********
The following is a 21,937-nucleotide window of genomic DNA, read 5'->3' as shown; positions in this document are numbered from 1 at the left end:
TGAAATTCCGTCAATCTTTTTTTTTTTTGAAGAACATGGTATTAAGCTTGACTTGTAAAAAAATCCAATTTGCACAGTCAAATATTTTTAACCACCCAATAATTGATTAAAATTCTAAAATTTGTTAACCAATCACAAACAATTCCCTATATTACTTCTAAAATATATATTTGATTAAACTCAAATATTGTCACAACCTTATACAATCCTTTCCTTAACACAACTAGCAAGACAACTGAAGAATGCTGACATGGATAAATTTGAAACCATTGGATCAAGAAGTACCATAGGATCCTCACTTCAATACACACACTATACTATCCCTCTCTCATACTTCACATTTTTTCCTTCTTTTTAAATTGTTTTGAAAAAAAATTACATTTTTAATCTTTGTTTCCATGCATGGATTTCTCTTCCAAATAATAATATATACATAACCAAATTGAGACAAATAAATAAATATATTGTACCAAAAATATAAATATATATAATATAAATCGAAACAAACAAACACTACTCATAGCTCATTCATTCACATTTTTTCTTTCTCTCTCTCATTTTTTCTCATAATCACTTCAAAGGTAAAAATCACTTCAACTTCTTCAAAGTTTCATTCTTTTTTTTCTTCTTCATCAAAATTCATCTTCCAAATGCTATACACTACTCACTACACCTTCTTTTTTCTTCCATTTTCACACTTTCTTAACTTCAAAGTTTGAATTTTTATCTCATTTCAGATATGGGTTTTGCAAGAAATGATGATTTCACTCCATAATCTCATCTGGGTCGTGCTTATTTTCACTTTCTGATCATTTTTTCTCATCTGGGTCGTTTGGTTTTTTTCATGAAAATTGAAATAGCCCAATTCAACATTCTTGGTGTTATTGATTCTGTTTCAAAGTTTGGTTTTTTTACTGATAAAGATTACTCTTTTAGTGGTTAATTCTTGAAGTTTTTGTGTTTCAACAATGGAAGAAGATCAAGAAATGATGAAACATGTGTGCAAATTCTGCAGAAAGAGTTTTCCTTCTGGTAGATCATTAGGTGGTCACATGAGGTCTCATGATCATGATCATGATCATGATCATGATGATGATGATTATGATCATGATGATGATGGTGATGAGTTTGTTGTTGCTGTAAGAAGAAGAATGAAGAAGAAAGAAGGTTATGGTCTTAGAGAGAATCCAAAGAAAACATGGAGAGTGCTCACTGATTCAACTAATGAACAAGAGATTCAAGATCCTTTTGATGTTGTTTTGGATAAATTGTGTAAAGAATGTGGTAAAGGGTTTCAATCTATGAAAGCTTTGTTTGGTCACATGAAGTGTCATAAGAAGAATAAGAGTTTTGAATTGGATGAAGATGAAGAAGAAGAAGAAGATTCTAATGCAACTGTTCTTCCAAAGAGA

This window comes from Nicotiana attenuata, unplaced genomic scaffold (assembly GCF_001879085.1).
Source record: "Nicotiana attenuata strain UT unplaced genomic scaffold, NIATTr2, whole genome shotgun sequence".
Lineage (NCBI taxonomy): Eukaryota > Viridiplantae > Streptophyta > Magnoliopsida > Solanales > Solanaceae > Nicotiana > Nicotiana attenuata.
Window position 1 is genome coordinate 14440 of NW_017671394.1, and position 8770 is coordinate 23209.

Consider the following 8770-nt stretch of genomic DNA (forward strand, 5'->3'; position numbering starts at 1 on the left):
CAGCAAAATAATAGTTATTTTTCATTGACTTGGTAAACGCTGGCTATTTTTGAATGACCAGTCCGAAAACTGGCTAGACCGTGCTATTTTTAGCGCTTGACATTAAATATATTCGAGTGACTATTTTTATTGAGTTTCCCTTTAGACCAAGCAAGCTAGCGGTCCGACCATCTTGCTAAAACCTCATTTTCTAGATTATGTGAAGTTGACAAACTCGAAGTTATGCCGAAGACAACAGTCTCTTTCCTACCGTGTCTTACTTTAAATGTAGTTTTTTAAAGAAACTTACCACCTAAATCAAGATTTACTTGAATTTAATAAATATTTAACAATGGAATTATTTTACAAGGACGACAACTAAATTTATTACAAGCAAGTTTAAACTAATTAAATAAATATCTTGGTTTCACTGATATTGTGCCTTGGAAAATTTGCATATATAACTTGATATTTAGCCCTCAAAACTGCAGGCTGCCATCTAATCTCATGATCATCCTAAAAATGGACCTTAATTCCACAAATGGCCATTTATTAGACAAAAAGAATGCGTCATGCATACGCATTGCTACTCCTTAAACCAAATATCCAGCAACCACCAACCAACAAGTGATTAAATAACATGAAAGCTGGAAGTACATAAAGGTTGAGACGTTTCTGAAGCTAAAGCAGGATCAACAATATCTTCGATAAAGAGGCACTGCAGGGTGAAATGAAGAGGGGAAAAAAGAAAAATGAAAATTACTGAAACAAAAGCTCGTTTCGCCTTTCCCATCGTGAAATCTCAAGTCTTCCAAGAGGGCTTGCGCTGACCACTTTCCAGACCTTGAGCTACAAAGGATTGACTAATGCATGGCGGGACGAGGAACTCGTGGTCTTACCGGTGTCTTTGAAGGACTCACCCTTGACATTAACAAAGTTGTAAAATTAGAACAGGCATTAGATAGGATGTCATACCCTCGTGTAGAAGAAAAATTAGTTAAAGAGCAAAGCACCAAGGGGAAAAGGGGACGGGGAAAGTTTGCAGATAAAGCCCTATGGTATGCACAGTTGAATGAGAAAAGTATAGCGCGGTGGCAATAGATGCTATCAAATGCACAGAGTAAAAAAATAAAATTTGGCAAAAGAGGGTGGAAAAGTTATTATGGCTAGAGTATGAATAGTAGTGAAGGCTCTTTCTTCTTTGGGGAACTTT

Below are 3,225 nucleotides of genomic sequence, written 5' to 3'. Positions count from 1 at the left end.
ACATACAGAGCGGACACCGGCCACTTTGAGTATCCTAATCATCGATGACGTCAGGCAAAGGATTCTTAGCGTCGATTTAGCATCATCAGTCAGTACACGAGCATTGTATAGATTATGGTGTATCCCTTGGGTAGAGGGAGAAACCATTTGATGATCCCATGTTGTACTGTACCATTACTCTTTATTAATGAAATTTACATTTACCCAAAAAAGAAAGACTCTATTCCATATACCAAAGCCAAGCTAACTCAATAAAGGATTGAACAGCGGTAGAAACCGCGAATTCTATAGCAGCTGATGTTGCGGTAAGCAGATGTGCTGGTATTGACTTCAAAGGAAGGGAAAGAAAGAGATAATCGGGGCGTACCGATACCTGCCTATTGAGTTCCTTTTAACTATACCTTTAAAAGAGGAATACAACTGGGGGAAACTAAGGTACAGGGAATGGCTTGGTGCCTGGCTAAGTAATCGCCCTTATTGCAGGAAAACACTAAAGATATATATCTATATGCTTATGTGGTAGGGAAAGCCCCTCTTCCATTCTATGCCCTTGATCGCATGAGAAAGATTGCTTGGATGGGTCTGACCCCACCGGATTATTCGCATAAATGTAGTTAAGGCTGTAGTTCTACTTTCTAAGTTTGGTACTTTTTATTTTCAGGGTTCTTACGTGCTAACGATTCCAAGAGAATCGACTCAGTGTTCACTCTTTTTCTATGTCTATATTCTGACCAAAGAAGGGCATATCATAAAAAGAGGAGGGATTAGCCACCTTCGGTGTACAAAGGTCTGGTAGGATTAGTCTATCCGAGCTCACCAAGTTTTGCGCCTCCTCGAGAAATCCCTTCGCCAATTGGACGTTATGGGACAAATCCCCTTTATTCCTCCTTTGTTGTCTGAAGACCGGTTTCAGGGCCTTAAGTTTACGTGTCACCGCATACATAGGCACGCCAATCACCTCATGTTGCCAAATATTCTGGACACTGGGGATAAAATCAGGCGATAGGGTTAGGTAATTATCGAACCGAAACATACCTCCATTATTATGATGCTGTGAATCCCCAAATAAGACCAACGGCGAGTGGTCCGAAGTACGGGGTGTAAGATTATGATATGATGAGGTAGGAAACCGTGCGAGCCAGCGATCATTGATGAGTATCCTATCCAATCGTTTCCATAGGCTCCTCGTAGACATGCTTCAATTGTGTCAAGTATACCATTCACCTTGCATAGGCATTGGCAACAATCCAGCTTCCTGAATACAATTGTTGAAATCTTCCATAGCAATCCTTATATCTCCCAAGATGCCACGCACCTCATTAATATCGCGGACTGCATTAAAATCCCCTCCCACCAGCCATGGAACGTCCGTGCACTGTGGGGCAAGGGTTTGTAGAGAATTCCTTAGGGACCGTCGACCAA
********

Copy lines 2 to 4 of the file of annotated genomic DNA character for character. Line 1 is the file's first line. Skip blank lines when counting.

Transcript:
TGAAATTCCGTCAATCTTTTTTTTTTTTGAAGAACATGGTATTAAGCTTGACTTGTAAAAAAATCCAATTTGCACAGTCAAATATTTTTAACCACCCAATAATTGATTAAAATTCTAAAATTTGTTAACCAATCACAAACAATTCCCTATATTACTTCTAAAATATATATTTGATTAAACTCAAATATTGTCACAACCTTATACAATCCTTTCCTTAACACAACTAGCAAGACAACTGAAGAATGCTGACATGGATAAATTTGAAACCATTGGATCAAGAAGTACCATAGGATCCTCACTTCAATACACACACTATACTATCCCTCTCTCATACTTCACATTTTTTCCTTCTTTTTAAATTGTTTTGAAAAAAAATTACATTTTTAATCTTTGTTTCCATGCATGGATTTCTCTTCCAAATAATAATATATACATAACCAAATTGAGACAAATAAATAAATATATTGTACCAAAAATATAAATATATATAATATAAATCGAAACAAACAAACACTACTCATAGCTCATTCATTCACATTTTTTCTTTCTCTCTCTCATTTTTTCTCATAATCACTTCAAAGGTAAAAATCACTTCAACTTCTTCAAAGTTTCATTCTTTTTTTTCTTCTTCATCAAAATTCATCTTCCAAATGCTATACACTACTCACTACACCTTCTTTTTTCTTCCATTTTCACACTTTCTTAACTTCAAAGTTTGAATTTTTATCTCATTTCAGATATGGGTTTTGCAAGAAATGATGATTTCACTCCATAATCTCATCTGGGTCGTGCTTATTTTCACTTTCTGATCATTTTTTCTCATCTGGGTCGTTTGGTTTTTTTCATGAAAATTGAAATAGCCCAATTCAACATTCTTGGTGTTATTGATTCTGTTTCAAAGTTTGGTTTTTTTACTGATAAAGATTACTCTTTTAGTGGTTAATTCTTGAAGTTTTTGTGTTTCAACAATGGAAGAAGATCAAGAAATGATGAAACATGTGTGCAAATTCTGCAGAAAGAGTTTTCCTTCTGGTAGATCATTAGGTGGTCACATGAGGTCTCATGATCATGATCATGATCATGATCATGATGATGATGATTATGATCATGATGATGATGGTGATGAGTTTGTTGTTGCTGTAAGAAGAAGAATGAAGAAGAAAGAAGGTTATGGTCTTAGAGAGAATCCAAAGAAAACATGGAGAGTGCTCACTGATTCAACTAATGAACAAGAGATTCAAGATCCTTTTGATGTTGTTTTGGATAAATTGTGTAAAGAATGTGGTAAAGGGTTTCAATCTATGAAAGCTTTGTTTGGTCACATGAAGTGTCATAAGAAGAATAAGAGTTTTGAATTGGATGAAGATGAAGAAGAAGAAGAAGATTCTAATGCAACTGTTCTTCCAAAGAGA

This window comes from Nicotiana attenuata, unplaced genomic scaffold (assembly GCF_001879085.1).
Source record: "Nicotiana attenuata strain UT unplaced genomic scaffold, NIATTr2, whole genome shotgun sequence".